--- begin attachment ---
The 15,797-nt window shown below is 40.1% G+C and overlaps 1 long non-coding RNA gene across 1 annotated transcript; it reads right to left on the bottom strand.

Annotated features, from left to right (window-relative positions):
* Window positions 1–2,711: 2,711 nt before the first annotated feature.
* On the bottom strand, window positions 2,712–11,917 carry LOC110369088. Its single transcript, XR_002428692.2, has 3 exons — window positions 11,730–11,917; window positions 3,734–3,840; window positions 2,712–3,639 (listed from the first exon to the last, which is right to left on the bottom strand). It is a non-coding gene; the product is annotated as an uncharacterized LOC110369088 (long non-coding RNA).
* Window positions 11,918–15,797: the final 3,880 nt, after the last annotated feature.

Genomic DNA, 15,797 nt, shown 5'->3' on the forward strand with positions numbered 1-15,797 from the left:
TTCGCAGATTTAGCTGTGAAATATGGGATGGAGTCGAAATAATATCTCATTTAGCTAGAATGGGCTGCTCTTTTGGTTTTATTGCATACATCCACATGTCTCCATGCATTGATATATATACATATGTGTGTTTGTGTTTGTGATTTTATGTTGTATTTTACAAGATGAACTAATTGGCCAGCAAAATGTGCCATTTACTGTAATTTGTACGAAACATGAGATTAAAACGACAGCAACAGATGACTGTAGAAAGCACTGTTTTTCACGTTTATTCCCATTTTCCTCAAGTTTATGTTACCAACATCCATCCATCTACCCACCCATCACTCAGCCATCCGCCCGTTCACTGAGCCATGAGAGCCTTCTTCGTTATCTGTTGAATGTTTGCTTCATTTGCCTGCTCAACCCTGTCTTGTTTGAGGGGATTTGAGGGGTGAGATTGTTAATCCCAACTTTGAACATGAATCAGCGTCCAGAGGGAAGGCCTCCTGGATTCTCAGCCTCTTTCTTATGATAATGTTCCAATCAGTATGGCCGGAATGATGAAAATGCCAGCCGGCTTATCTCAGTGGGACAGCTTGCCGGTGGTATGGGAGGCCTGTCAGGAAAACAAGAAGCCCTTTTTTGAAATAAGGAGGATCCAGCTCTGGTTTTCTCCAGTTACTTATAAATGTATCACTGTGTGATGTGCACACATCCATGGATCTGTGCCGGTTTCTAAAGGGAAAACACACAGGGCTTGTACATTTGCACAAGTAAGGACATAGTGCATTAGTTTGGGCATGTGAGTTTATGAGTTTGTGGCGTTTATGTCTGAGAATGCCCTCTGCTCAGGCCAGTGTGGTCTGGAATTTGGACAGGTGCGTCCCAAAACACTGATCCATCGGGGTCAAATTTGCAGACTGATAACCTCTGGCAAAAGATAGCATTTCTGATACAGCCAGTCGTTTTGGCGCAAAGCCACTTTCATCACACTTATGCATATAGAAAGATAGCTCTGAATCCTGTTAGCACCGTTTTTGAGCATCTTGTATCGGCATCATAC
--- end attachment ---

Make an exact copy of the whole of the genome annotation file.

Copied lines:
The 15,797-nt window shown below is 40.1% G+C and overlaps 1 long non-coding RNA gene across 1 annotated transcript; it reads right to left on the bottom strand.

Annotated features, from left to right (window-relative positions):
* Window positions 1–2,711: 2,711 nt before the first annotated feature.
* On the bottom strand, window positions 2,712–11,917 carry LOC110369088. Its single transcript, XR_002428692.2, has 3 exons — window positions 11,730–11,917; window positions 3,734–3,840; window positions 2,712–3,639 (listed from the first exon to the last, which is right to left on the bottom strand). It is a non-coding gene; the product is annotated as an uncharacterized LOC110369088 (long non-coding RNA).
* Window positions 11,918–15,797: the final 3,880 nt, after the last annotated feature.

Genomic DNA, 15,797 nt, shown 5'->3' on the forward strand with positions numbered 1-15,797 from the left:
TTCGCAGATTTAGCTGTGAAATATGGGATGGAGTCGAAATAATATCTCATTTAGCTAGAATGGGCTGCTCTTTTGGTTTTATTGCATACATCCACATGTCTCCATGCATTGATATATATACATATGTGTGTTTGTGTTTGTGATTTTATGTTGTATTTTACAAGATGAACTAATTGGCCAGCAAAATGTGCCATTTACTGTAATTTGTACGAAACATGAGATTAAAACGACAGCAACAGATGACTGTAGAAAGCACTGTTTTTCACGTTTATTCCCATTTTCCTCAAGTTTATGTTACCAACATCCATCCATCTACCCACCCATCACTCAGCCATCCGCCCGTTCACTGAGCCATGAGAGCCTTCTTCGTTATCTGTTGAATGTTTGCTTCATTTGCCTGCTCAACCCTGTCTTGTTTGAGGGGATTTGAGGGGTGAGATTGTTAATCCCAACTTTGAACATGAATCAGCGTCCAGAGGGAAGGCCTCCTGGATTCTCAGCCTCTTTCTTATGATAATGTTCCAATCAGTATGGCCGGAATGATGAAAATGCCAGCCGGCTTATCTCAGTGGGACAGCTTGCCGGTGGTATGGGAGGCCTGTCAGGAAAACAAGAAGCCCTTTTTTGAAATAAGGAGGATCCAGCTCTGGTTTTCTCCAGTTACTTATAAATGTATCACTGTGTGATGTGCACACATCCATGGATCTGTGCCGGTTTCTAAAGGGAAAACACACAGGGCTTGTACATTTGCACAAGTAAGGACATAGTGCATTAGTTTGGGCATGTGAGTTTATGAGTTTGTGGCGTTTATGTCTGAGAATGCCCTCTGCTCAGGCCAGTGTGGTCTGGAATTTGGACAGGTGCGTCCCAAAACACTGATCCATCGGGGTCAAATTTGCAGACTGATAACCTCTGGCAAAAGATAGCATTTCTGATACAGCCAGTCGTTTTGGCGCAAAGCCACTTTCATCACACTTATGCATATAGAAAGATAGCTCTGAATCCTGTTAGCACCGTTTTTGAGCATCTTGTATCGGCATCATAC